After reading a blog post by Dennis Stevens, I suddenly realized one of things about the family of PMI certifications that has been bothering me. The family of credentials does not lend itself to the Dreyfus Model. Dennis offered really compelling arguments about what does certification imply, about people who can’t or won’t earn certifications, and what he calls tilting at windmills.
The Dreyfus Skill Acquisition Model, which Dennis references, identifies five stages of competence:
Novice: Rigid adherence to taught rules or plans. No exercise of discretionary judgment.
Advanced beginner: Limited situational perception. All aspects of work treated separately with equal importance.
Competent: Coping with crowdedness (multiple activities, accumulation of information). Some perception of actions in relation to goals. Deliberate planning. Formulates routines.
Proficient: Holistic view of situation. Prioritizes importance of aspects. Perceives deviations from the normal pattern. Employs maxims for guidance, with meanings that adapt to the situation at hand.
Expert: Transcends reliance on rules, guidelines, and maxims. Intuitive grasp of situations based on deep, tacit understanding. Has vision of what is possible. Uses analytical approaches in new situations or in case of problems.
PMI currently has 5 certifications. You don’t need to be an active PMI member (currently at 318,421) to hold one of these certification. To get one of these credentials, you need to meet some educational and experience requirements and then pass a written exam. Only the Program Management Professional requires a panel review.
|Project Management Professional (PMP)||389,726|
|Certified Associate Project Manager (CAPM)||11,785|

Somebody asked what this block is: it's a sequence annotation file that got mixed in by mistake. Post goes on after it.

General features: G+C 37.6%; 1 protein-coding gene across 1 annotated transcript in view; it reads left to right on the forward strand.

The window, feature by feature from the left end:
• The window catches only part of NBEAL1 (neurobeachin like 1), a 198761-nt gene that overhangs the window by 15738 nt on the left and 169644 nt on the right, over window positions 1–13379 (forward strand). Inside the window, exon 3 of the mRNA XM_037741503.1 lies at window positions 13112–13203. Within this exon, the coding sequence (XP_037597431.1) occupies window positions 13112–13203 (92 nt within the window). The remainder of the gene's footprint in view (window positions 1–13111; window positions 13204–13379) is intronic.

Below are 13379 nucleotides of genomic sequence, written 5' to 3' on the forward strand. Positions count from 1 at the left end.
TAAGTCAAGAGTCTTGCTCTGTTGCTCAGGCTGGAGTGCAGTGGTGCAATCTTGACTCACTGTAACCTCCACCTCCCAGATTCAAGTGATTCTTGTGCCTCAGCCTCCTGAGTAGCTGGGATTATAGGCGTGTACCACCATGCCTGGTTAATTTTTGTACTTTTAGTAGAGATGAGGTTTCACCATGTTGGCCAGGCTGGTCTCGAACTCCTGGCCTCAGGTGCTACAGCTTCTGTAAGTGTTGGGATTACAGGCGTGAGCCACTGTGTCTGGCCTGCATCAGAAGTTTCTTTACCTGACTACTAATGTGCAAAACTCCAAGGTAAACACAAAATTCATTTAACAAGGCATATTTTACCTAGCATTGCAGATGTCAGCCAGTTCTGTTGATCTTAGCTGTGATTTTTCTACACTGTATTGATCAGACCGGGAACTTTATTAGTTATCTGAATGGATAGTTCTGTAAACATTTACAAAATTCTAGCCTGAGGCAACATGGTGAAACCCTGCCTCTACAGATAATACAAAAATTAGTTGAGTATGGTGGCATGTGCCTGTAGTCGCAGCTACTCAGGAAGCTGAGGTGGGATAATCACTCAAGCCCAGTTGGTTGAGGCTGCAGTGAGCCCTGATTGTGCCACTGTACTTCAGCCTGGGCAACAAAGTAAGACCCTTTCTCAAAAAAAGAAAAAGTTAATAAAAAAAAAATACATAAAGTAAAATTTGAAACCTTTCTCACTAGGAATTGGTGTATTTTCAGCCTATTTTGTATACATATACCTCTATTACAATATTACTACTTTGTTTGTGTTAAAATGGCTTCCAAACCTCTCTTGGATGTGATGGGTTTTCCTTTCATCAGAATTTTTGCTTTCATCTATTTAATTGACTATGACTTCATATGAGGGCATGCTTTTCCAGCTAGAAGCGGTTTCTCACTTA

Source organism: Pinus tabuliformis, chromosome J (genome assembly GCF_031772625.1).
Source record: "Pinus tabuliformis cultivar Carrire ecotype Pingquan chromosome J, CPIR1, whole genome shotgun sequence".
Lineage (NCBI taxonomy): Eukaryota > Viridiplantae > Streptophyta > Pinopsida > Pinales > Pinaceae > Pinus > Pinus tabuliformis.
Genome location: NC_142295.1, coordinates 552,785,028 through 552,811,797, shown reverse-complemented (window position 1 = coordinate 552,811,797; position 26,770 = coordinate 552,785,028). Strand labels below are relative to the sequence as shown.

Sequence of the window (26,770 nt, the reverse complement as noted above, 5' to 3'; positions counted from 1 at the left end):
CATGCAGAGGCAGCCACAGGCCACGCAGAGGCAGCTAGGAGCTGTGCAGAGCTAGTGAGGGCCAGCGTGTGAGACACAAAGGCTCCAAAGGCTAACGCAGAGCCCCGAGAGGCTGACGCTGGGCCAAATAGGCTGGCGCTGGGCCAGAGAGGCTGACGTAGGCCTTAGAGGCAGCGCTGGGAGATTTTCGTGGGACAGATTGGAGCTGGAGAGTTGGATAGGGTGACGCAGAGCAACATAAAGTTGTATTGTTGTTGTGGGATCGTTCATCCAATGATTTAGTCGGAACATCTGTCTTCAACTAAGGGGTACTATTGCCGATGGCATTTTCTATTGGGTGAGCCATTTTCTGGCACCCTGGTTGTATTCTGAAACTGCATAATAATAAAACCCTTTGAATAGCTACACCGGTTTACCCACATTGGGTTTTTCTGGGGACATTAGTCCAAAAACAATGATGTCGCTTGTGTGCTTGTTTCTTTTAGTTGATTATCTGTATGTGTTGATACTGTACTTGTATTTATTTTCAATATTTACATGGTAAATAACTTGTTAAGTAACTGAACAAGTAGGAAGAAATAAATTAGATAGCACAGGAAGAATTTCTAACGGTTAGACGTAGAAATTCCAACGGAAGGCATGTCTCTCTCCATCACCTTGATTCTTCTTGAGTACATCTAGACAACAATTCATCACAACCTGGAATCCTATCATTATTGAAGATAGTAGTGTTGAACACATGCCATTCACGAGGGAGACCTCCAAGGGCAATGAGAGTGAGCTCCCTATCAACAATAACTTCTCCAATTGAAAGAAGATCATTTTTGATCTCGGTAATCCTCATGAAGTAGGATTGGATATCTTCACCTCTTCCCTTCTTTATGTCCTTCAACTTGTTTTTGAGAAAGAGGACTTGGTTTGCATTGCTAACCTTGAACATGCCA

|PMI Risk Management Professional (PMI-RPM)||393|
|PMI Scheduling Professional (PMI-SP)||327|
|Program Management Professional (PgMP)||436|
What is missing here is some continuity between the credentials and something that indicates the level of expertise. There is a difference between a PMP who met the minimum experience requirements and one who has been practicing in the profession for 20 years. Would calling someone a Lawfulgood PMP level 5 with a 20 wisdom and 30 charisma help? I’m not proposing we pull credential titles form Dungeon and Dragons, but rather something that will give the laymen an idea of experience.
Do I have an example? I absolutely do! Check out the International Consortium of Agile (ICAgile). They are proposing a 3-phased, skill-based, certification. If PMI borrowed from this model, the CAPM would be part of phase 1 (Associate), RPM, SP, and PMP would be part of phase 2 (Professional), and PgMP would be phase 3 (Expert). PMI wouldn’t necessarily have to mimic this framework exactly, but do you see how it puts it all into context? If there would be a mighty uproar by the PMP community, suddenly being demoted to associate level, you could identify them as a PMP-1 or PMP-2, depending on which knowledge area(s) they have been certified in.
Any thoughts or comments?